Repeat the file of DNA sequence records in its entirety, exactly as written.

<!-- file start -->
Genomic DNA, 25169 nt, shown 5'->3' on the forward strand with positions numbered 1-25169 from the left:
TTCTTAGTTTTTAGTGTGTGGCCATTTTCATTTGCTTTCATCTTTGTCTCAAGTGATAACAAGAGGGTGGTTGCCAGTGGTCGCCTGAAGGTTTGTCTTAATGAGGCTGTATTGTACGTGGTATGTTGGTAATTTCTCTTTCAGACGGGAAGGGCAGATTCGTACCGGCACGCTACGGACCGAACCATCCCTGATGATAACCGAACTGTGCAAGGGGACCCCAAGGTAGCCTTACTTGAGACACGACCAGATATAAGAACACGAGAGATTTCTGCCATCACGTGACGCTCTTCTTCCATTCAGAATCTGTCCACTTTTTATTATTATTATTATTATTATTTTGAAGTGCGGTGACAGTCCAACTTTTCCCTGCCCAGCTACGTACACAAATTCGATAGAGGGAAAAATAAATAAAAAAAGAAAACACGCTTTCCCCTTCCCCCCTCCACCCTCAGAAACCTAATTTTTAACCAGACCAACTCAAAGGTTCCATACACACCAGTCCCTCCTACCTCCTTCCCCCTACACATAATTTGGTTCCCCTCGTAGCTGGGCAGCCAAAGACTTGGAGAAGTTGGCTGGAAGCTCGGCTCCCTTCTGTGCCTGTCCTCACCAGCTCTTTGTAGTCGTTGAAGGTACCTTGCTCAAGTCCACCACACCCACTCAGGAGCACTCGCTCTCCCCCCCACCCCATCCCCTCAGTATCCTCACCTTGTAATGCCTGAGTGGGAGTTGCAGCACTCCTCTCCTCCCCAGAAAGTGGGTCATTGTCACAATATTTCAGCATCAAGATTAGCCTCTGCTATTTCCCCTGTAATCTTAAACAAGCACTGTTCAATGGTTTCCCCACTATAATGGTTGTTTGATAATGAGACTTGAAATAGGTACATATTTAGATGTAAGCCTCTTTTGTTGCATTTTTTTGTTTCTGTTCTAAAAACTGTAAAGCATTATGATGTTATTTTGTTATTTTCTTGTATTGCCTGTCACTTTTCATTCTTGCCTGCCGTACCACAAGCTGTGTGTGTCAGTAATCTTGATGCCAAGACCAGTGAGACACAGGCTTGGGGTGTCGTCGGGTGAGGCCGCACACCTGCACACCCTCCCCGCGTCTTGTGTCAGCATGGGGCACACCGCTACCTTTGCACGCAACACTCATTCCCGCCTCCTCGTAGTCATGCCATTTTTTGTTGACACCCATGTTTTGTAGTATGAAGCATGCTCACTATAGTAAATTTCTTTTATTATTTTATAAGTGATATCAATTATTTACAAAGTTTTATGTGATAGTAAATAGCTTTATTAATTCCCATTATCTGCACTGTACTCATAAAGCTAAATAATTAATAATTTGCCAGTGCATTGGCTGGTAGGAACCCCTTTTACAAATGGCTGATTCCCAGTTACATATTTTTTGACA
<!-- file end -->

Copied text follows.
Genomic DNA, 25169 nt, shown 5'->3' on the forward strand with positions numbered 1-25169 from the left:
TTCTTAGTTTTTAGTGTGTGGCCATTTTCATTTGCTTTCATCTTTGTCTCAAGTGATAACAAGAGGGTGGTTGCCAGTGGTCGCCTGAAGGTTTGTCTTAATGAGGCTGTATTGTACGTGGTATGTTGGTAATTTCTCTTTCAGACGGGAAGGGCAGATTCGTACCGGCACGCTACGGACCGAACCATCCCTGATGATAACCGAACTGTGCAAGGGGACCCCAAGGTAGCCTTACTTGAGACACGACCAGATATAAGAACACGAGAGATTTCTGCCATCACGTGACGCTCTTCTTCCATTCAGAATCTGTCCACTTTTTATTATTATTATTATTATTATTTTGAAGTGCGGTGACAGTCCAACTTTTCCCTGCCCAGCTACGTACACAAATTCGATAGAGGGAAAAATAAATAAAAAAAGAAAACACGCTTTCCCCTTCCCCCCTCCACCCTCAGAAACCTAATTTTTAACCAGACCAACTCAAAGGTTCCATACACACCAGTCCCTCCTACCTCCTTCCCCCTACACATAATTTGGTTCCCCTCGTAGCTGGGCAGCCAAAGACTTGGAGAAGTTGGCTGGAAGCTCGGCTCCCTTCTGTGCCTGTCCTCACCAGCTCTTTGTAGTCGTTGAAGGTACCTTGCTCAAGTCCACCACACCCACTCAGGAGCACTCGCTCTCCCCCCCACCCCATCCCCTCAGTATCCTCACCTTGTAATGCCTGAGTGGGAGTTGCAGCACTCCTCTCCTCCCCAGAAAGTGGGTCATTGTCACAATATTTCAGCATCAAGATTAGCCTCTGCTATTTCCCCTGTAATCTTAAACAAGCACTGTTCAATGGTTTCCCCACTATAATGGTTGTTTGATAATGAGACTTGAAATAGGTACATATTTAGATGTAAGCCTCTTTTGTTGCATTTTTTTGTTTCTGTTCTAAAAACTGTAAAGCATTATGATGTTATTTTGTTATTTTCTTGTATTGCCTGTCACTTTTCATTCTTGCCTGCCGTACCACAAGCTGTGTGTGTCAGTAATCTTGATGCCAAGACCAGTGAGACACAGGCTTGGGGTGTCGTCGGGTGAGGCCGCACACCTGCACACCCTCCCCGCGTCTTGTGTCAGCATGGGGCACACCGCTACCTTTGCACGCAACACTCATTCCCGCCTCCTCGTAGTCATGCCATTTTTTGTTGACACCCATGTTTTGTAGTATGAAGCATGCTCACTATAGTAAATTTCTTTTATTATTTTATAAGTGATATCAATTATTTACAAAGTTTTATGTGATAGTAAATAGCTTTATTAATTCCCATTATCTGCACTGTACTCATAAAGCTAAATAATTAATAATTTGCCAGTGCATTGGCTGGTAGGAACCCCTTTTACAAATGGCTGATTCCCAGTTACATATTTTTTGACA